The journey to Blang Pidie takes Amirul through the tropical landscape of the Indonesian island of Sumatra. He undertakes lengthy journeys like this several times a month. For trips to hospitals closer to home, he uses his motorbike. “Not long ago, I had a lucky escape when a vehicle ran into the back of my moped,” Amirul recalls. He got away with a few scratches.

Indonesia’s healthcare system is less developed than those of other emerging market countries in Asia, such as neighboring Malaysia. It is projected that some 100,000 end stage renal disease patients in Indonesia will need dialysis treatment in 2019. 30,000 are currently being treated.

Since the turn of the millennium, Indonesia has been trying to improve health care provision for its 250 million inhabitants. In 2014, the country took a huge step forward by introducing a health insurance program for all Indonesians. In the next few years, the country aims to open up medical care to all inhabitants of the island nation – a gigantic project for this multiethnic state. This requires expanding the infrastructure, particularly in rural areas. One of the biggest challenges is Indonesia’s geography: The country comprises 17,500 islands, more than 6,000 of which are inhabited. Whereas 60 percent of Indonesians live on the relatively small main island of Java with its capital city Jakarta, many other islands are very sparsely populated – and isolated.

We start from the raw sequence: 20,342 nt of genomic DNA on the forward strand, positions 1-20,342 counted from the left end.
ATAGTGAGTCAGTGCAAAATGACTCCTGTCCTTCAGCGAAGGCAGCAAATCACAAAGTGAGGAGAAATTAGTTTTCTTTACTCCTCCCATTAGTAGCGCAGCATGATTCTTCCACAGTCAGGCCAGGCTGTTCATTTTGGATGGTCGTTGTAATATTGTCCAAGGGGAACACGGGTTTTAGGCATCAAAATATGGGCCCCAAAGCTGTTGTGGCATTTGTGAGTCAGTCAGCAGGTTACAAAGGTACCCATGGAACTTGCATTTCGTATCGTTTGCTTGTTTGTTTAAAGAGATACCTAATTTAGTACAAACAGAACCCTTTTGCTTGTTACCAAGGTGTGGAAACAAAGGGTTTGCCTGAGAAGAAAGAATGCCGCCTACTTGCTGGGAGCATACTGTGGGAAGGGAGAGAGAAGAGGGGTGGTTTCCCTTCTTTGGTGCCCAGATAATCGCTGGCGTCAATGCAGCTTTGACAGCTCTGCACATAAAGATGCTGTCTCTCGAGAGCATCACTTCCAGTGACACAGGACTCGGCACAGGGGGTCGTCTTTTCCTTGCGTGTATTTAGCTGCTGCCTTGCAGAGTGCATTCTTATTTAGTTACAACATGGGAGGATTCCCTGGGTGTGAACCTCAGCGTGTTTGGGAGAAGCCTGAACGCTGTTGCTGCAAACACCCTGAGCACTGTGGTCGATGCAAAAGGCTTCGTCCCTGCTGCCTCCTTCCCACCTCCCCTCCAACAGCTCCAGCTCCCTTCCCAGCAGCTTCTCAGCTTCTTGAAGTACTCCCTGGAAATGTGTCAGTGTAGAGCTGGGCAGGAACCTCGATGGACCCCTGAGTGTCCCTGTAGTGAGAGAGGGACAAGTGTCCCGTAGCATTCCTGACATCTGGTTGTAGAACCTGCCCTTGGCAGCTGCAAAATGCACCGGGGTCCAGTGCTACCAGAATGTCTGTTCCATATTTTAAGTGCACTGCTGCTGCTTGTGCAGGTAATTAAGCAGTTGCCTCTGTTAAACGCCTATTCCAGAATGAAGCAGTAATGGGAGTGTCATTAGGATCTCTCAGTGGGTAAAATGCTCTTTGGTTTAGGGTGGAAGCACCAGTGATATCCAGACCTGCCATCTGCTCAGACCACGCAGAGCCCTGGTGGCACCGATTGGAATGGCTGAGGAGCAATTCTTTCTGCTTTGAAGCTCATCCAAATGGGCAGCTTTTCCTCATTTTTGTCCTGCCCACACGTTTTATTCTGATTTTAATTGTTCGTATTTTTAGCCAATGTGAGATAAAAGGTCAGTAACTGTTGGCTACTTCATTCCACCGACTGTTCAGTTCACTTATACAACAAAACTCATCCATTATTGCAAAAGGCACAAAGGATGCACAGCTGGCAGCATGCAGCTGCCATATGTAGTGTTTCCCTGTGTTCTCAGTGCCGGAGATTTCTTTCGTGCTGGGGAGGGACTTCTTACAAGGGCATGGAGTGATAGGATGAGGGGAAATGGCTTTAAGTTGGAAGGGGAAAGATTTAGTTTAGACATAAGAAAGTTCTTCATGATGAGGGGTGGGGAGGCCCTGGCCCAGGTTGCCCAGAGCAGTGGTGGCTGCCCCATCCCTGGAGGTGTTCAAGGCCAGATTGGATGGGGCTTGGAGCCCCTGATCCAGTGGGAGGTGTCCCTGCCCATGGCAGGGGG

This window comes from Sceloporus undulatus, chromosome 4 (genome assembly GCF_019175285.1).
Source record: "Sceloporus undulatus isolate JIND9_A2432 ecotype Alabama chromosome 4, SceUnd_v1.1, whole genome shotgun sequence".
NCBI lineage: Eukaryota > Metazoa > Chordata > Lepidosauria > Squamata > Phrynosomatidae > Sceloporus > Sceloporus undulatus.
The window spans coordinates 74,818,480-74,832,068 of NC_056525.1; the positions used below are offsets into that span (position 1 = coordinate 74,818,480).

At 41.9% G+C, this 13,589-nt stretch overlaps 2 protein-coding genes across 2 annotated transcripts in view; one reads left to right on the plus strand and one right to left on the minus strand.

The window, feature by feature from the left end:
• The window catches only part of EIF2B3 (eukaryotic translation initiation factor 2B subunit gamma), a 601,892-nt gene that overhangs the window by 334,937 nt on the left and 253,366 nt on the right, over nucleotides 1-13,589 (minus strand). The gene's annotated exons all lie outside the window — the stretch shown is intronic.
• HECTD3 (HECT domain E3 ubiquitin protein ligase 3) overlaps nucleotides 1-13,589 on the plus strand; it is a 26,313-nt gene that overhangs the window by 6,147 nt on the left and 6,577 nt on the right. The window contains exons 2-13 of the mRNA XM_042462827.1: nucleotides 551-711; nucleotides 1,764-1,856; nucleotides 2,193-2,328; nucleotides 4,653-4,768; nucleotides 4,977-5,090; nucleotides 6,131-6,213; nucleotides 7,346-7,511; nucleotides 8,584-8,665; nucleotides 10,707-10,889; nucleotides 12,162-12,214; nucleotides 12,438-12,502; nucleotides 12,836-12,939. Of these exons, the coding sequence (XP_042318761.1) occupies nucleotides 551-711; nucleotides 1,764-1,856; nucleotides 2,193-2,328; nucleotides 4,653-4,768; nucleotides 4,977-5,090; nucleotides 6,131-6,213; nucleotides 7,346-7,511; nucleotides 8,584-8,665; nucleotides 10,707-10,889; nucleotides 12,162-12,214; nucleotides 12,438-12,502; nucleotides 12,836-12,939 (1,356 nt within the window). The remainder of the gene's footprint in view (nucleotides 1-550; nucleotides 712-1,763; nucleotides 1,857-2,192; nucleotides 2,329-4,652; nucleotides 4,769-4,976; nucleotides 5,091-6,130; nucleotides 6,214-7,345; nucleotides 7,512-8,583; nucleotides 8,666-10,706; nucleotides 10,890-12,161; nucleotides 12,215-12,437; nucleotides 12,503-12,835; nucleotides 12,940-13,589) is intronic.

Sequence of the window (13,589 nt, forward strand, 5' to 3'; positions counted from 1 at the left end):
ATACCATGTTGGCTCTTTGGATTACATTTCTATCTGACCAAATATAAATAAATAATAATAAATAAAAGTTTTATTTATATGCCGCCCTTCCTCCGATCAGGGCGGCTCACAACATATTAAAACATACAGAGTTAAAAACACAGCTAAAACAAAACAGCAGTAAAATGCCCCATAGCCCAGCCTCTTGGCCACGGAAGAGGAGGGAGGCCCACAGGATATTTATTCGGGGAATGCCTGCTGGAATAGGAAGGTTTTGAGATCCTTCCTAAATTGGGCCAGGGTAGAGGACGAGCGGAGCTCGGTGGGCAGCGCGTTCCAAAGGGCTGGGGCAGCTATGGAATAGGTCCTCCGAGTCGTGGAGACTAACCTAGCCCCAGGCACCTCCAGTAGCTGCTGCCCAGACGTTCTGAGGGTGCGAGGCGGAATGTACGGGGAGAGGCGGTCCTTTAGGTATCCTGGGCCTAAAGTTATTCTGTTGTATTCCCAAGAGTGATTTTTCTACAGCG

Husin Maidin needs to travel to another island for his treatment. A neighbor takes him by motor scooter to the harbor, but if the weather is bad or the seas are too rough his ferry must be canceled. When that happens, Husin Maidin cannot make it to the dialysis clinic.